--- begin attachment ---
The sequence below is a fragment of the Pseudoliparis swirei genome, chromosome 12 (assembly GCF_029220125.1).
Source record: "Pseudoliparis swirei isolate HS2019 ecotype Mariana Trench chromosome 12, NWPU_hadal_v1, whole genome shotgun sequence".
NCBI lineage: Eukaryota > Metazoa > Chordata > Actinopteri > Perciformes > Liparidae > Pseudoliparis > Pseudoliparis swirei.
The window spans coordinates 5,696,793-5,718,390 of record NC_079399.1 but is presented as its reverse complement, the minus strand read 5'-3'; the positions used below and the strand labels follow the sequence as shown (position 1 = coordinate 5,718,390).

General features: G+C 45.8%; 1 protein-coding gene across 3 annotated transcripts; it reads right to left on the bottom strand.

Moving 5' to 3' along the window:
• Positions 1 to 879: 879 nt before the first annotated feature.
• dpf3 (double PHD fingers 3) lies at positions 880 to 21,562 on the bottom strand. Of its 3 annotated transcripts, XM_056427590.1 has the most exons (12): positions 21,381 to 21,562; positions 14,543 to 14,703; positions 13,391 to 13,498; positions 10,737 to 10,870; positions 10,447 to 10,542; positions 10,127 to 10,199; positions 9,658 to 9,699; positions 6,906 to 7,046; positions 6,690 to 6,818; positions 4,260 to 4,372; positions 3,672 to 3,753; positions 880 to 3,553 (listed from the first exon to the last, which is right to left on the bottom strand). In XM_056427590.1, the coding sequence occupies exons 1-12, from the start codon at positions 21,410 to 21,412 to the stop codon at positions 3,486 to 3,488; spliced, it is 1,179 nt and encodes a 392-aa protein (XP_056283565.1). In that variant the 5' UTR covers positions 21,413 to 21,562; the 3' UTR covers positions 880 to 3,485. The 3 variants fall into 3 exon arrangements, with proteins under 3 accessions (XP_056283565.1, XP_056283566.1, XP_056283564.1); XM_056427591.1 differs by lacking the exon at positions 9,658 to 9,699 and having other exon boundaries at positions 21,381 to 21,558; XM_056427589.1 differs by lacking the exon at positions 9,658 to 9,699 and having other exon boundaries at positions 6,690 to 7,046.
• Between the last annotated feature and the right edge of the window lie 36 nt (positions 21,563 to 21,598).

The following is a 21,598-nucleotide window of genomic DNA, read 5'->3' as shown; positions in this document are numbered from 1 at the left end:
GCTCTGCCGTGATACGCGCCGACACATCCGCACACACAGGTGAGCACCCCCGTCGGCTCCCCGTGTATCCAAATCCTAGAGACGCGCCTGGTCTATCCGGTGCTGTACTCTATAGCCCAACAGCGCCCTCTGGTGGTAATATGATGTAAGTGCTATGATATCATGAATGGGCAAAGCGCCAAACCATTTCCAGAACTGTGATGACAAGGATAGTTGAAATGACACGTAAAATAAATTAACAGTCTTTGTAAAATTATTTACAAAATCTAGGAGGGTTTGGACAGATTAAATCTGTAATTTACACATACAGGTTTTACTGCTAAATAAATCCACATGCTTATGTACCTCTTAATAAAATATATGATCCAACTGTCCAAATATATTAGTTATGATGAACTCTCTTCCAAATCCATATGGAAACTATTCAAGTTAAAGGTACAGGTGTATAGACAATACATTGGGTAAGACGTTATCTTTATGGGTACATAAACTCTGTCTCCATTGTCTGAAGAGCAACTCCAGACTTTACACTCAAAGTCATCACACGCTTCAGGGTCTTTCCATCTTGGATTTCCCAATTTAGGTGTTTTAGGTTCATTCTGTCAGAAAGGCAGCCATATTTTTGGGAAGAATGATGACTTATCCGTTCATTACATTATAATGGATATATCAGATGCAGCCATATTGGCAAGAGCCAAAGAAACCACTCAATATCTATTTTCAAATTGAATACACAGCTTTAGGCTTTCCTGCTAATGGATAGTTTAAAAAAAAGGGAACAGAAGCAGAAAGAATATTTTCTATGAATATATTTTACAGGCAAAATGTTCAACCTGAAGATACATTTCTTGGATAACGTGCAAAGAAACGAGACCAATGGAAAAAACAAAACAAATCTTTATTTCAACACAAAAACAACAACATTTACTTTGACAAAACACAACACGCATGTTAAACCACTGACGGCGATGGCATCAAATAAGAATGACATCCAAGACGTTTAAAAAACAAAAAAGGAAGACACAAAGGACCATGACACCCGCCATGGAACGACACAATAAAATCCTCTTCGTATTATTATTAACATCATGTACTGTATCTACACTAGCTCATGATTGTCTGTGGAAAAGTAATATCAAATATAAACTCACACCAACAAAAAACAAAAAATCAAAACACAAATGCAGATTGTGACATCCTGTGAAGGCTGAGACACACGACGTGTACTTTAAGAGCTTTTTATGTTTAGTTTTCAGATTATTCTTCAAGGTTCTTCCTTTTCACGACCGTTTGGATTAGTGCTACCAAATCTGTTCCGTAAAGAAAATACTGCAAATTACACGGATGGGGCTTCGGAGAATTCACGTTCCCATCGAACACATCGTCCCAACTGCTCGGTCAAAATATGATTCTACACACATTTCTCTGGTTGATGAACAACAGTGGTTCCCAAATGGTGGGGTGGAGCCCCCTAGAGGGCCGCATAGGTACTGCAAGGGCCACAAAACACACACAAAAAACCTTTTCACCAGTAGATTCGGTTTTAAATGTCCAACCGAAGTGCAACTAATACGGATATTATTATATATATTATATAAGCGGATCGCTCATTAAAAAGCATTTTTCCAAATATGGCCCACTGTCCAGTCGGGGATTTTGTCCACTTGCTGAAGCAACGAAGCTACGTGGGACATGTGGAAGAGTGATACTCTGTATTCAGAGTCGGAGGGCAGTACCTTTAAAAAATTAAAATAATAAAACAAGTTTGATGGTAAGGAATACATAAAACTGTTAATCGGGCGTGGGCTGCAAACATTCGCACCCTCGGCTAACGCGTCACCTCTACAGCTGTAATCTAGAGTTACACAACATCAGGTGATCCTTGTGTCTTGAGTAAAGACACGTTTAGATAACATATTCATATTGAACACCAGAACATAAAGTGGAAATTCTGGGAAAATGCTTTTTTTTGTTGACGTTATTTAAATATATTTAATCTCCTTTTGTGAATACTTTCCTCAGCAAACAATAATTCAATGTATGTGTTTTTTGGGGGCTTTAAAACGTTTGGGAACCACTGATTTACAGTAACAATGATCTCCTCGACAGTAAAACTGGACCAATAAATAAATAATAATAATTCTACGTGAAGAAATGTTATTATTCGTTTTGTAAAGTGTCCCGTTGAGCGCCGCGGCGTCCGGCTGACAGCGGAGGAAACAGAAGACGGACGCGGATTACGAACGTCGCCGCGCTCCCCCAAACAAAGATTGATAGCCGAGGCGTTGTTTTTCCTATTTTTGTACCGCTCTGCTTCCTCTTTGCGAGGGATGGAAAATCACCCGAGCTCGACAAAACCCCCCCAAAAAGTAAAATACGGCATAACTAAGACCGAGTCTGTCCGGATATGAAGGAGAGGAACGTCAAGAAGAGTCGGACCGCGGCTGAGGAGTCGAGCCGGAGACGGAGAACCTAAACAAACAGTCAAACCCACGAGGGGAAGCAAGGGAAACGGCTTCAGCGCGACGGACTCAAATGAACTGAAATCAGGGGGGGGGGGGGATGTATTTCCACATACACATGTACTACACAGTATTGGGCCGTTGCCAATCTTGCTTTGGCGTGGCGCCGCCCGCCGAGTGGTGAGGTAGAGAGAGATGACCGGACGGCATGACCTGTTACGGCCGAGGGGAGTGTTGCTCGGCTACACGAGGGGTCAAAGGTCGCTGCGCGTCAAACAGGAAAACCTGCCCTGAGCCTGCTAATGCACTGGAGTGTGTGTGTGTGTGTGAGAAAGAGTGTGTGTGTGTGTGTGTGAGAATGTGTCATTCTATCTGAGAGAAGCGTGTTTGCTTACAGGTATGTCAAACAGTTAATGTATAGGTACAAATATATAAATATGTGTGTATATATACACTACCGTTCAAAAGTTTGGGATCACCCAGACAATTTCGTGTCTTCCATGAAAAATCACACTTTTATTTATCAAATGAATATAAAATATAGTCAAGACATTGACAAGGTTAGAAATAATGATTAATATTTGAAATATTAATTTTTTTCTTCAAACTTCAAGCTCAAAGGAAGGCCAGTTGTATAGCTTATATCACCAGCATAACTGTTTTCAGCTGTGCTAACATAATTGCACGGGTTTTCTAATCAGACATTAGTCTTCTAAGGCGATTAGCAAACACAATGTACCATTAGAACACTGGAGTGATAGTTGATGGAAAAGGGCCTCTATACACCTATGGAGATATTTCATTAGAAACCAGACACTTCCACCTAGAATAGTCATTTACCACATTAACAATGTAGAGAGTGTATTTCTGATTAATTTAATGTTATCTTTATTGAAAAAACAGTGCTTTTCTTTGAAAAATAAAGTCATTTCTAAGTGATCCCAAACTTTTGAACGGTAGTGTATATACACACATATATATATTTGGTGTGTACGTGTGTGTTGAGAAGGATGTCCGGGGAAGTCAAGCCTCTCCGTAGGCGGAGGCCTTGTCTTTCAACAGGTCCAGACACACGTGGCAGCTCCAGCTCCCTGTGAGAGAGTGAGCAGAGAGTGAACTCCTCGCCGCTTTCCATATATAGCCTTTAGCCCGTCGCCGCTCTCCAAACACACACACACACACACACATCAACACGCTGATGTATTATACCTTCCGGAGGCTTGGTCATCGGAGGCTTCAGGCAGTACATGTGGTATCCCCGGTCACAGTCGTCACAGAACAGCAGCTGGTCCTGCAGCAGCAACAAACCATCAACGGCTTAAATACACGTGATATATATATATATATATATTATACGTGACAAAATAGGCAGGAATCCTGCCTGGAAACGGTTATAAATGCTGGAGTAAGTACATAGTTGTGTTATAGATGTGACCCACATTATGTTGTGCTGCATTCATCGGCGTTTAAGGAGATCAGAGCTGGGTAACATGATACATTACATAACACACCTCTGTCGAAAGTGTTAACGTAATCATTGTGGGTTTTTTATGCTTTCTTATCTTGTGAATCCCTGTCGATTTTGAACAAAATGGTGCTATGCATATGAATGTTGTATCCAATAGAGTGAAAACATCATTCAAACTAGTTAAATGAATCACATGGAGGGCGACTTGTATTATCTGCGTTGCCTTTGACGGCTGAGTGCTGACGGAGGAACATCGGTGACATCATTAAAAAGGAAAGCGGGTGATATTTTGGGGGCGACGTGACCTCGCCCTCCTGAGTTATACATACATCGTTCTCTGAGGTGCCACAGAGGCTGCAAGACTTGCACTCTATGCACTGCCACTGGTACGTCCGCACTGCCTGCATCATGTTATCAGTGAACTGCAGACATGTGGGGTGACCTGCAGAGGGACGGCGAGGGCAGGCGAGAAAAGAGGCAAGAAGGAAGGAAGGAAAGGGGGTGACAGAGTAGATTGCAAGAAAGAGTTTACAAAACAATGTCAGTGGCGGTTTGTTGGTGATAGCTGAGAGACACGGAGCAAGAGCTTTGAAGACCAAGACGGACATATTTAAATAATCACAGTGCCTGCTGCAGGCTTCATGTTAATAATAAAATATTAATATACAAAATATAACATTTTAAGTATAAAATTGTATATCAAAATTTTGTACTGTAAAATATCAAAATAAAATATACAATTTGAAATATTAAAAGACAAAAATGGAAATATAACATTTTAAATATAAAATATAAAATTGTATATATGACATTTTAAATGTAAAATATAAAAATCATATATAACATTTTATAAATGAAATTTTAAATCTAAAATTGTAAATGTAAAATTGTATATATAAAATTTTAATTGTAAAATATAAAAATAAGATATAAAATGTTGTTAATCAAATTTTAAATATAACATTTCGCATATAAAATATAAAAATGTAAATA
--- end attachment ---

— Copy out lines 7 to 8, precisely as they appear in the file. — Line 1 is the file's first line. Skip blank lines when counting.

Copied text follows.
• Positions 1 to 879: 879 nt before the first annotated feature.
• dpf3 (double PHD fingers 3) lies at positions 880 to 21,562 on the bottom strand. Of its 3 annotated transcripts, XM_056427590.1 has the most exons (12): positions 21,381 to 21,562; positions 14,543 to 14,703; positions 13,391 to 13,498; positions 10,737 to 10,870; positions 10,447 to 10,542; positions 10,127 to 10,199; positions 9,658 to 9,699; positions 6,906 to 7,046; positions 6,690 to 6,818; positions 4,260 to 4,372; positions 3,672 to 3,753; positions 880 to 3,553 (listed from the first exon to the last, which is right to left on the bottom strand). In XM_056427590.1, the coding sequence occupies exons 1-12, from the start codon at positions 21,410 to 21,412 to the stop codon at positions 3,486 to 3,488; spliced, it is 1,179 nt and encodes a 392-aa protein (XP_056283565.1). In that variant the 5' UTR covers positions 21,413 to 21,562; the 3' UTR covers positions 880 to 3,485. The 3 variants fall into 3 exon arrangements, with proteins under 3 accessions (XP_056283565.1, XP_056283566.1, XP_056283564.1); XM_056427591.1 differs by lacking the exon at positions 9,658 to 9,699 and having other exon boundaries at positions 21,381 to 21,558; XM_056427589.1 differs by lacking the exon at positions 9,658 to 9,699 and having other exon boundaries at positions 6,690 to 7,046.